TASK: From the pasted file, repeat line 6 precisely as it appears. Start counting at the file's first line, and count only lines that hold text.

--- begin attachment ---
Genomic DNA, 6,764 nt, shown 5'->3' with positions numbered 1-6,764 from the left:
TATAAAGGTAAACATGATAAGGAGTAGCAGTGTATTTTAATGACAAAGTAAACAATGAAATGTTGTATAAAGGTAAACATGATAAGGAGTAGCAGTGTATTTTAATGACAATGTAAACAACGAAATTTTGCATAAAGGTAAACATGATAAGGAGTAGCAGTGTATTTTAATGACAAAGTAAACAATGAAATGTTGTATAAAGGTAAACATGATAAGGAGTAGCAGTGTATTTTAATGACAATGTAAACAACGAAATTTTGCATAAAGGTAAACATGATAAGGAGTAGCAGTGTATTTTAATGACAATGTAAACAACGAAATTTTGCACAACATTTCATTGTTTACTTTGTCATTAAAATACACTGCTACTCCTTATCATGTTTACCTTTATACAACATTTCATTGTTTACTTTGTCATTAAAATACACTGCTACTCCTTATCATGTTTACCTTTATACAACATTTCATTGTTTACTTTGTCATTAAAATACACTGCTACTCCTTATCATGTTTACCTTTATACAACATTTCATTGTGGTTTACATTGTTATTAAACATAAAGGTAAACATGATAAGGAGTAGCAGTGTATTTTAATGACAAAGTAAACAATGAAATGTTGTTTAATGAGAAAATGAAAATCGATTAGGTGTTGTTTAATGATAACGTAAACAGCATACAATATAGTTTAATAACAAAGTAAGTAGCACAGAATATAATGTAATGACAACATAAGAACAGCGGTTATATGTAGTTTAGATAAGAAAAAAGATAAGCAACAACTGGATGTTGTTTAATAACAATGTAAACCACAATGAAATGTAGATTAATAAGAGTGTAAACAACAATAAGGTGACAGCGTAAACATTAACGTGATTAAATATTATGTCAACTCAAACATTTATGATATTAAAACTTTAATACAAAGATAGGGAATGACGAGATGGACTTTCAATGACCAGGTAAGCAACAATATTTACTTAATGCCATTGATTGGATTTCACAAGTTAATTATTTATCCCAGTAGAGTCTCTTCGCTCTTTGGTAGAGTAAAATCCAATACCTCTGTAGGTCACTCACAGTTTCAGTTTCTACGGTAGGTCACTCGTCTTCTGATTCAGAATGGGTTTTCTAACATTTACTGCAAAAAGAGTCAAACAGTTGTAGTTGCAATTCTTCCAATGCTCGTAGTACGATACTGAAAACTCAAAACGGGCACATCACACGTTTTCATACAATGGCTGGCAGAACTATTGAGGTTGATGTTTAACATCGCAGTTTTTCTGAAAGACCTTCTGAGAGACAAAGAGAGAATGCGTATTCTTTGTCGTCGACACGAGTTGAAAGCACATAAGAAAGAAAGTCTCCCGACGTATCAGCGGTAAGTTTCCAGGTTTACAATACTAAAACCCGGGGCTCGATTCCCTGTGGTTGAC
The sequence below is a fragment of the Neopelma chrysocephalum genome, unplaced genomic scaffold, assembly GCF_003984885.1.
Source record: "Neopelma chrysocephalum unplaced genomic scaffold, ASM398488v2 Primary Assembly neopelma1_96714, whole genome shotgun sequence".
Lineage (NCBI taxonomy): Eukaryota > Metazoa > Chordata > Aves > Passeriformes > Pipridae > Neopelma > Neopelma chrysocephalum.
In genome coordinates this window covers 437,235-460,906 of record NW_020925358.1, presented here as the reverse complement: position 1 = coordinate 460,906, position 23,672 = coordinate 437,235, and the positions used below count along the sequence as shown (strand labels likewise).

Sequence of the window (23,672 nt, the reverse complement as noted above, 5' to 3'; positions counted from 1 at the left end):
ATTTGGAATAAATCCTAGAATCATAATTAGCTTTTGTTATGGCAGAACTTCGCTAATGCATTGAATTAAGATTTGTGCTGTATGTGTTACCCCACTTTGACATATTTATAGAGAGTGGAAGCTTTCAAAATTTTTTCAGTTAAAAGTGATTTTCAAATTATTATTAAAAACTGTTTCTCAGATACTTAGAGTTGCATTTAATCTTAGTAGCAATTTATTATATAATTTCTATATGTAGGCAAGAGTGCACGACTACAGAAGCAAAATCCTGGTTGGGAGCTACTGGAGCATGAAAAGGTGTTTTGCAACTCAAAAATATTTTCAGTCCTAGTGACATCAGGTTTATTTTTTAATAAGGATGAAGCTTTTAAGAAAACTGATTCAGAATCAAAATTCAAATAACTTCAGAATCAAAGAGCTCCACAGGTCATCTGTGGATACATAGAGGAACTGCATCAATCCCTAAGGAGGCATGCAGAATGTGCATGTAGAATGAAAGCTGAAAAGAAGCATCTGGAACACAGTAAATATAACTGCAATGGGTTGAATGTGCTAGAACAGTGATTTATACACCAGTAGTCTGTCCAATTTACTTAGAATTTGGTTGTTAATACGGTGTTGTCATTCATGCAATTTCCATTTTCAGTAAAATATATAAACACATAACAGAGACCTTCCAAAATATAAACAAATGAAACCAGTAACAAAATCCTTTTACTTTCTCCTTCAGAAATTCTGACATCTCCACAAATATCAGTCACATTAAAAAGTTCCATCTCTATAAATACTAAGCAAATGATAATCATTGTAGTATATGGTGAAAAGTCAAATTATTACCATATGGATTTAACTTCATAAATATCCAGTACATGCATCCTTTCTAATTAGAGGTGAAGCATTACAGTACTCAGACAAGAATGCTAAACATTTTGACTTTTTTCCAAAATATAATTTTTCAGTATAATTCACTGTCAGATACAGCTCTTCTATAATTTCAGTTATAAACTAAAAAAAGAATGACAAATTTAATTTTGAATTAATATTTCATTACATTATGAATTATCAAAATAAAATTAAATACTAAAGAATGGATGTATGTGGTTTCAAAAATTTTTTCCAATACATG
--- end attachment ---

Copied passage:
In genome coordinates this window covers 437,235-460,906 of record NW_020925358.1, presented here as the reverse complement: position 1 = coordinate 460,906, position 23,672 = coordinate 437,235, and the positions used below count along the sequence as shown (strand labels likewise).